flour: Whole wheat plus bread flour for a total of 1100 g, plus half of the starter weight, for a total of 1250 g.

That's 87% hydration. Which is very very high. True, it was a soft dough, but by no means an unusually liquidy dough. I'm thinking that's because the whole wheat flour absorbs more water than all purpose flour. Gotta go ask on the Fresh Loaf.

The first loaf turned out very respectable.


The crumb was open and moist. The crust was densely covered with sesame seeds, which warms my heart because it reminds me of simit from the streets of Istanbul. But I really miss the chewiness of wheat berries and I still haven't replenished my stock. The barley, like the farro, became a bit too soft after baking. Not toothy enough for my taste.
Yesterday, I baked the rest of the dough into two boules. The dough had risen a lot over the three days, of course, but had not collapsed. I took it out of the bowl, divided it into  two balls, folded them a few times. It was interesting to see that after a set of folds in each direction, the gluten was so developed that it was hard to press the dough down anymore. I let it rest 10 minutes, then gave a couple more folds. After about an hour and a quarter, I scored one and put it in the oven.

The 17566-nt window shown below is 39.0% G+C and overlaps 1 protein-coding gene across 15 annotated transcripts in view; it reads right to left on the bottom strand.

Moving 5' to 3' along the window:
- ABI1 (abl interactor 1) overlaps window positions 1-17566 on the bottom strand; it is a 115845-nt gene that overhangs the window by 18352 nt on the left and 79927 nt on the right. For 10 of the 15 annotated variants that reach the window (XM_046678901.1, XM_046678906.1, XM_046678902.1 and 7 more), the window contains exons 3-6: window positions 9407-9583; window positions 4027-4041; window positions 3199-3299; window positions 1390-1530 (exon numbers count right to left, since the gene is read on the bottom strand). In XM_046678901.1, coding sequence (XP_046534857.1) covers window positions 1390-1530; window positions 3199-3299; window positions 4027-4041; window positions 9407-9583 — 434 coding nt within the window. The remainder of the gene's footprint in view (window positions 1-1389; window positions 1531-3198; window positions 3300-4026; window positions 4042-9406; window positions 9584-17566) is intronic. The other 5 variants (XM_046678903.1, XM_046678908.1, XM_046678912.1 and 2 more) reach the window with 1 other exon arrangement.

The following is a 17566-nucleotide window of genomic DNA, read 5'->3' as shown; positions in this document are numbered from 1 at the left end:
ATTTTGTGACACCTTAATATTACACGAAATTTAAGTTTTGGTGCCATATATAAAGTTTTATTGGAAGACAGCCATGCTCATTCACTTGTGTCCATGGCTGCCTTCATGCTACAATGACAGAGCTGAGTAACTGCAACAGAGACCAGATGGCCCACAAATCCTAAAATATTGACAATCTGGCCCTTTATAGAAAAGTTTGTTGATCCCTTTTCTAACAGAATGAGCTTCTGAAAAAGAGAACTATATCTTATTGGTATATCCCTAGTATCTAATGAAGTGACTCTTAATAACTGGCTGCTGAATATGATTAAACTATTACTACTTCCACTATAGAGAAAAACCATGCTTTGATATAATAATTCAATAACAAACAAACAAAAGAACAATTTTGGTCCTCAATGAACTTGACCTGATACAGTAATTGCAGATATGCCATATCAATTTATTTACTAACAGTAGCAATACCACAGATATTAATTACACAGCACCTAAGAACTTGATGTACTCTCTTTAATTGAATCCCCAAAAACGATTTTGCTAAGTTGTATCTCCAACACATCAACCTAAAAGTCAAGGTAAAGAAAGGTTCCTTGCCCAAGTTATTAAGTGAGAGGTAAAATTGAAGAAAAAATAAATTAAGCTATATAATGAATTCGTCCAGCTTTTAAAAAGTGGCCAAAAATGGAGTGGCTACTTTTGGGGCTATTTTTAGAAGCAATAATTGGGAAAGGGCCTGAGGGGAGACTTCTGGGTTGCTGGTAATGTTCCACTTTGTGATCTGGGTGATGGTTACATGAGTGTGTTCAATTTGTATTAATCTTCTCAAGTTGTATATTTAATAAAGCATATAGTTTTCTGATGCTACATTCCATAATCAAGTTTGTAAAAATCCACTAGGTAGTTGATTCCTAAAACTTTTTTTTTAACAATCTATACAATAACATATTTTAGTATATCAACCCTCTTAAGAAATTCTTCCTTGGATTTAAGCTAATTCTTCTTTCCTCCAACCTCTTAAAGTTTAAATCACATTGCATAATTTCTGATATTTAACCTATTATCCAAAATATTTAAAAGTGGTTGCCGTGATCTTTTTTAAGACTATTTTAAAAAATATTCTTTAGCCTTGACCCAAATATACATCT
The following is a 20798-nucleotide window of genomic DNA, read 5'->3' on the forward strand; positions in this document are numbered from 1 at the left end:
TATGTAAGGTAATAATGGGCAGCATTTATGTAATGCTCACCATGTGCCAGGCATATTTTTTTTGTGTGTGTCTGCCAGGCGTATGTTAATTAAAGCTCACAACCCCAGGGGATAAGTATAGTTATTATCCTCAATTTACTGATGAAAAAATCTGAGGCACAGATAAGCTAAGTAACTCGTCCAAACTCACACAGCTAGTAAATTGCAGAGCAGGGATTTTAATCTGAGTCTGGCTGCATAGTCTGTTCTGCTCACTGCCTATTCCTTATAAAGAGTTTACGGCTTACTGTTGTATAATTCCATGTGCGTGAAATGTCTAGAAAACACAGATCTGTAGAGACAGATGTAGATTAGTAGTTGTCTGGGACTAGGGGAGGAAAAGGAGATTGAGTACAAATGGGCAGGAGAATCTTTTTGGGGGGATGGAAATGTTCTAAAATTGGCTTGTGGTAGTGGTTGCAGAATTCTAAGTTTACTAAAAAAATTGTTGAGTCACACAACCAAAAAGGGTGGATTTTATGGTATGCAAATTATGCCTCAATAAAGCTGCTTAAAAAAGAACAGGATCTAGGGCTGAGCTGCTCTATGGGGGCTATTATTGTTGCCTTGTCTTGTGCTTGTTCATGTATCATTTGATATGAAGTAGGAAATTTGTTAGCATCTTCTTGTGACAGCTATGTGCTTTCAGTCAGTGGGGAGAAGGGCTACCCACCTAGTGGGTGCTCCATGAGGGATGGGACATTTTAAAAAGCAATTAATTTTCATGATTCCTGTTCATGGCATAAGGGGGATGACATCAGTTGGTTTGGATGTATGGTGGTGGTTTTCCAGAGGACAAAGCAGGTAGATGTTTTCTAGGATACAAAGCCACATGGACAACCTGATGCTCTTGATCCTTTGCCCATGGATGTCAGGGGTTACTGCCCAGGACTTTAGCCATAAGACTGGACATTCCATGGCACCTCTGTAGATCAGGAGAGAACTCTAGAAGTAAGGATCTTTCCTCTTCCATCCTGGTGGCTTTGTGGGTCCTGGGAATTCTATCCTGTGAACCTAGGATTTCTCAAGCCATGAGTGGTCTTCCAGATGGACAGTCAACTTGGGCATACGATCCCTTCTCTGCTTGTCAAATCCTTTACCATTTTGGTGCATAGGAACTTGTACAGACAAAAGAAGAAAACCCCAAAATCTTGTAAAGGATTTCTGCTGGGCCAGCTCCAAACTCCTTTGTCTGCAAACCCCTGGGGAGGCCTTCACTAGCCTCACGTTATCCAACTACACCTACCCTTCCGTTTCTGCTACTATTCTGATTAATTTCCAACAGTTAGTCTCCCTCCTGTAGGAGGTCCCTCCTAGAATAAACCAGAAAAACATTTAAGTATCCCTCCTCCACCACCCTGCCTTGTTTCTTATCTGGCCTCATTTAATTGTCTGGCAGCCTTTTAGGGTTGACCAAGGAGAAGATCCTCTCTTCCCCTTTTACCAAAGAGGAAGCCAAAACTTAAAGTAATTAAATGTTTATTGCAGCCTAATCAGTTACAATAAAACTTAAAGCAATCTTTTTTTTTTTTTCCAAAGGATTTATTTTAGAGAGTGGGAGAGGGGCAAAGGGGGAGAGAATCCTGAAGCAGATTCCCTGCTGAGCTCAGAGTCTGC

And here's the exciting bit. I had just gotten myself a large, 8 quart stainless steel bowl to cover the loafs with in the oven, following the tips from the Fresh Loaf. No sesame seeds on top this time, because I wanted to see how the dough would behave under the dome. The bowl lies flat on the baking stone, and traps the moisture from the dough so the loaf doesn't dry out immediately. Which is supposed to give you a great oven spring. Did I believe it? Not quite. For so many years, I had tried to take care of this by spraying the oven walls, spraying the dough, putting ice cubes on the lava rocks in the cast iron pan under the dough, etc. None of them had worked. None. So I had become a bit of a skeptic. But ladies and gents, the dome works! Beautifully! I got almost 3 times the oven spring I usually do.

I removed the bowl after 12 minutes so the crust would brown. It turns out this procedure also takes care of one of my pet peeves in bread baking. If I bake the loaf enough to cook it through, the crust gets thicker than I'd like (though that seems to be OK with many people), with no crunch, no pleasant chewiness, no redeeming factors. But if you bake the loaf under a dome, you end up with a thin and crisp, beautiful crust. I was soooo excited about this unexpected result.

If you look closely, you can see the blisters, which I thought was impossible in this kind of a loaf.